InfantReadBook-main_FullBefore a nap, after lunch, after bath, and before bedtime are all good reading times. The basic idea is to capitalize on periods when baby is receptive. Do not force your child to sit still when he wants to practice walking or when he is too tired or hungry. This will only frustrate him and make the reading experience unpleasant.

Erika recommends reading to baby regularly, twice a day, every day. Start with a short span of five to six minutes for each reading session and as your baby’s attention span increases, lengthen the reading time.


Read slowly and deliberately. Remember you are reading to your baby, not to yourself!

Make appropriate pauses, giving time for baby to look at the pictures.

calendars-main_FullRepeat key words; point out and elaborate on details, e.g., “This is a cat – a cat says. “meow” or “look at the spider – it is black and has eight legs.” Vary your volume and pace of reading according to the storyline, eg, a louder volume and faster pace for exciting lines in the story.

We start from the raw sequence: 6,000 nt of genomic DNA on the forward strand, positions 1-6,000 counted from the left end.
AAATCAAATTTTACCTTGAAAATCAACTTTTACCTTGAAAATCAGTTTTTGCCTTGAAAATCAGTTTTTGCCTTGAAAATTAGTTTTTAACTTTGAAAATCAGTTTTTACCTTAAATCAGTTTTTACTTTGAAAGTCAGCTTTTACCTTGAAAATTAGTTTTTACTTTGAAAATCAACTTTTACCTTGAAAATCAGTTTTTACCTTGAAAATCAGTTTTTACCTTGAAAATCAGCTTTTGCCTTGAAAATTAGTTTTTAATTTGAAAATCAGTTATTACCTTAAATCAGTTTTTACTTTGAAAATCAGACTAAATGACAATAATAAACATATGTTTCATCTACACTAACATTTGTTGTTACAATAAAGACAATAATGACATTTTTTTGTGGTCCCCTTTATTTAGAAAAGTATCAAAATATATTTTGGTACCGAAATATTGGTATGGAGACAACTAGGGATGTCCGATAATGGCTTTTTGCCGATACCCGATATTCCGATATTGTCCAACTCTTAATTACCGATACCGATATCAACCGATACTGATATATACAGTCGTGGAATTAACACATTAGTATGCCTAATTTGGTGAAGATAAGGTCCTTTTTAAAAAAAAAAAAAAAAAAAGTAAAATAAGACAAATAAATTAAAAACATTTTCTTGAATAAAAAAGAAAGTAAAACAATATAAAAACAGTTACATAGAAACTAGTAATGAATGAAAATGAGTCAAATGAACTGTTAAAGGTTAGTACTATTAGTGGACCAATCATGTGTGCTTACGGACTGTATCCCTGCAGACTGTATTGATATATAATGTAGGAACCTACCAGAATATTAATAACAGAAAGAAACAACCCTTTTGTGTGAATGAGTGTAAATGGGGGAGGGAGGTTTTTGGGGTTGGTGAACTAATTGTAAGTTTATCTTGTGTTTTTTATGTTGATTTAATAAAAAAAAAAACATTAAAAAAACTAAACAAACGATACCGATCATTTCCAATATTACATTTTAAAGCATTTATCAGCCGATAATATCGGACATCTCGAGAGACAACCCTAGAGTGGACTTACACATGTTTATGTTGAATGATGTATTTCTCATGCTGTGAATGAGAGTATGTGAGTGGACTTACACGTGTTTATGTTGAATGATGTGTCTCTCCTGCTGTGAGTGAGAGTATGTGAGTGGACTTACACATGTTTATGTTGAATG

Talk about what is happening in the story, what happened earlier and what might happen next. These are important concepts for sequencing events and will help your child understand the concept of the beginning, middle and end of a story – prediction is a valuable comprehension skill. Try to make connections between the story you are reading and the world around your baby.